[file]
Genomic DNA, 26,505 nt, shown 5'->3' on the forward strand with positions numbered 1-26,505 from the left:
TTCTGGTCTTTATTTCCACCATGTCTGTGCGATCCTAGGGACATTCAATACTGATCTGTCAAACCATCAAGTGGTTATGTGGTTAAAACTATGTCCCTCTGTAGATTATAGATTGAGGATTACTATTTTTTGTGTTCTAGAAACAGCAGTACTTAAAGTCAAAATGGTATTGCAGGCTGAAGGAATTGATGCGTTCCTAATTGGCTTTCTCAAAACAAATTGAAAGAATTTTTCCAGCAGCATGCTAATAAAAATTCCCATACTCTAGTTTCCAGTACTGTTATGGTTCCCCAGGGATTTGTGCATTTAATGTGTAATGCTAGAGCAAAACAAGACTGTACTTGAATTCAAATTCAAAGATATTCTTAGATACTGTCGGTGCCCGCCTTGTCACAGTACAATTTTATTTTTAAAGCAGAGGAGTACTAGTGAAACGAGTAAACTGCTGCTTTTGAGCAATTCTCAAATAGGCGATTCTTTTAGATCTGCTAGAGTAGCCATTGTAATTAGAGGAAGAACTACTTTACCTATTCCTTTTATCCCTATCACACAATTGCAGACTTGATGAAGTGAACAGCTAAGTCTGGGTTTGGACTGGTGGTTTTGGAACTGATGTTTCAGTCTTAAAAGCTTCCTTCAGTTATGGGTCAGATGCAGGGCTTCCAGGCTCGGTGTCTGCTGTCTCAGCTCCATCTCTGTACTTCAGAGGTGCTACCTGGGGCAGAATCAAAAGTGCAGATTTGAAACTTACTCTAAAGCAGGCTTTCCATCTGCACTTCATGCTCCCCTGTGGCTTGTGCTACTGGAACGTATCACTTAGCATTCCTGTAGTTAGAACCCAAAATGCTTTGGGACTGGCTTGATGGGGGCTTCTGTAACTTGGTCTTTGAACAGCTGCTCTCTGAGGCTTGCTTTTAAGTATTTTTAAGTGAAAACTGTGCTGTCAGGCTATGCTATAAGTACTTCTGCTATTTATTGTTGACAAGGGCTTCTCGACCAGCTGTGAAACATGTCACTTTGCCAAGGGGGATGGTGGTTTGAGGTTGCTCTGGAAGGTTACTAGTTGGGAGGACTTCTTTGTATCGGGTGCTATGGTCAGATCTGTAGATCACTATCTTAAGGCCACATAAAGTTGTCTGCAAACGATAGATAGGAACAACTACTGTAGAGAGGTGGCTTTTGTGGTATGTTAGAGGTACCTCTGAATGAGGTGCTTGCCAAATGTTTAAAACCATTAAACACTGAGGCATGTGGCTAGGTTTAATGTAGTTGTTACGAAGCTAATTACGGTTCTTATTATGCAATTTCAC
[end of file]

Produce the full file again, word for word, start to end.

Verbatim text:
Genomic DNA, 26,505 nt, shown 5'->3' on the forward strand with positions numbered 1-26,505 from the left:
TTCTGGTCTTTATTTCCACCATGTCTGTGCGATCCTAGGGACATTCAATACTGATCTGTCAAACCATCAAGTGGTTATGTGGTTAAAACTATGTCCCTCTGTAGATTATAGATTGAGGATTACTATTTTTTGTGTTCTAGAAACAGCAGTACTTAAAGTCAAAATGGTATTGCAGGCTGAAGGAATTGATGCGTTCCTAATTGGCTTTCTCAAAACAAATTGAAAGAATTTTTCCAGCAGCATGCTAATAAAAATTCCCATACTCTAGTTTCCAGTACTGTTATGGTTCCCCAGGGATTTGTGCATTTAATGTGTAATGCTAGAGCAAAACAAGACTGTACTTGAATTCAAATTCAAAGATATTCTTAGATACTGTCGGTGCCCGCCTTGTCACAGTACAATTTTATTTTTAAAGCAGAGGAGTACTAGTGAAACGAGTAAACTGCTGCTTTTGAGCAATTCTCAAATAGGCGATTCTTTTAGATCTGCTAGAGTAGCCATTGTAATTAGAGGAAGAACTACTTTACCTATTCCTTTTATCCCTATCACACAATTGCAGACTTGATGAAGTGAACAGCTAAGTCTGGGTTTGGACTGGTGGTTTTGGAACTGATGTTTCAGTCTTAAAAGCTTCCTTCAGTTATGGGTCAGATGCAGGGCTTCCAGGCTCGGTGTCTGCTGTCTCAGCTCCATCTCTGTACTTCAGAGGTGCTACCTGGGGCAGAATCAAAAGTGCAGATTTGAAACTTACTCTAAAGCAGGCTTTCCATCTGCACTTCATGCTCCCCTGTGGCTTGTGCTACTGGAACGTATCACTTAGCATTCCTGTAGTTAGAACCCAAAATGCTTTGGGACTGGCTTGATGGGGGCTTCTGTAACTTGGTCTTTGAACAGCTGCTCTCTGAGGCTTGCTTTTAAGTATTTTTAAGTGAAAACTGTGCTGTCAGGCTATGCTATAAGTACTTCTGCTATTTATTGTTGACAAGGGCTTCTCGACCAGCTGTGAAACATGTCACTTTGCCAAGGGGGATGGTGGTTTGAGGTTGCTCTGGAAGGTTACTAGTTGGGAGGACTTCTTTGTATCGGGTGCTATGGTCAGATCTGTAGATCACTATCTTAAGGCCACATAAAGTTGTCTGCAAACGATAGATAGGAACAACTACTGTAGAGAGGTGGCTTTTGTGGTATGTTAGAGGTACCTCTGAATGAGGTGCTTGCCAAATGTTTAAAACCATTAAACACTGAGGCATGTGGCTAGGTTTAATGTAGTTGTTACGAAGCTAATTACGGTTCTTATTATGCAATTTCAC